The Auto-ID Trajectory - Chapter One Introduction

This thesis is concerned with the automatic identification (auto-ID) industry which first came to prominence in the early 1970s. Auto-ID belongs to that larger sector known as information technology (IT). As opposed to manual identification, auto-ID is the act of identifying a living or nonliving thing without direct human intervention. Of course the process of auto-ID data capture and collection requires some degree of human intervention but the very act of authenticating or verifying an entity can now be done automatically. An entity can possess a unique code indicating personal identification or a group code indicating conformity to a common set of characteristics. Some of the most prominent examples of auto-ID techniques that will be explored in this thesis include bar code, magnetic-stripe, integrated circuit (IC), biometric and radio-frequency identification (RF/ID). The devices in which these techniques are packaged include labels and tags, card technologies, human feature recognition, and implants. Generally the devices are small in size, not larger than that of a standard credit card.

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The Auto-ID Trajectory - Chapter Ten: Conclusion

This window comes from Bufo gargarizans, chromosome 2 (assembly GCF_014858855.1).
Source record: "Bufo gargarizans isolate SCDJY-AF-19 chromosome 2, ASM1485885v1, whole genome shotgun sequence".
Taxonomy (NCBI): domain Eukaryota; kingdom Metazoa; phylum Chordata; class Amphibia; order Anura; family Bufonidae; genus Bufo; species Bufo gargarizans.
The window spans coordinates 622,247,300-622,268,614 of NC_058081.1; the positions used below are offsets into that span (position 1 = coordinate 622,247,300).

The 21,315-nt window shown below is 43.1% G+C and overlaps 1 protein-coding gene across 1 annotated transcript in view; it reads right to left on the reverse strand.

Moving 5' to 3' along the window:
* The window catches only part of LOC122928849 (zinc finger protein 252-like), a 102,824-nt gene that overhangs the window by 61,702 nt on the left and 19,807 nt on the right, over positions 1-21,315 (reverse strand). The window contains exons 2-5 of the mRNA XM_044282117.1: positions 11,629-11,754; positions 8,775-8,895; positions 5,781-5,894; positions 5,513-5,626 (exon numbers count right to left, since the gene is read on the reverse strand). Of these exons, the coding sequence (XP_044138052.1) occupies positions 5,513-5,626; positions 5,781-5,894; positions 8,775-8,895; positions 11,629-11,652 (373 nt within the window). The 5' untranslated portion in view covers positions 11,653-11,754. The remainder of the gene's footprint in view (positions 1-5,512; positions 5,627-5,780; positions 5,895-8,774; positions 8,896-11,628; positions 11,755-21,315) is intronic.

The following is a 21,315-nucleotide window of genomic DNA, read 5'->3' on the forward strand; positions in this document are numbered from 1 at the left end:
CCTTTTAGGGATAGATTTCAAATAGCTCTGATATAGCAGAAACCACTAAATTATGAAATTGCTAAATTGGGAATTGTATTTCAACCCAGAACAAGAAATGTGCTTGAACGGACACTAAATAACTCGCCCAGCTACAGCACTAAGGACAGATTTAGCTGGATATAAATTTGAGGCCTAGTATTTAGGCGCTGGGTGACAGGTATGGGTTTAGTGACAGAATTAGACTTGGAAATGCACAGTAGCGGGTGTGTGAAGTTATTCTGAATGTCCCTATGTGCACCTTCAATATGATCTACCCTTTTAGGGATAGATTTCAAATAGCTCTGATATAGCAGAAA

The principal conclusions from the findings given in chapter nine are threefold. First, that an evolutionary process of development is present in the auto-ID technology system (TS). Incremental steps either by way of technological recombinations or mutations have lead to revolutionary changes in the auto-ID industry- both at the device level and at the application level. The evolutionary process in the auto-ID TS does not imply a ‘survival of the fittest’ approach,[1] rather a model of coexistence where each particular auto-ID technique has a path which ultimately influences the success of the whole industry. The patterns of migration, integration and convergence can be considered either mutations or recombinations of existing auto-ID techniques for the creation of new auto-ID innovations. Second, that forecasting technological innovations is important in predicting future trends based on past and current events. Analysing the process of innovation between intervals of widespread diffusion of individual auto-ID technologies sheds light on the auto-ID trajectory. Third, that technology is autonomous by nature has been shown by the changes in uses of auto-ID; from non-living to living things, from government to commercial applications, and from external identification devices in the form of tags and badges to medical implants inserted under the skin.

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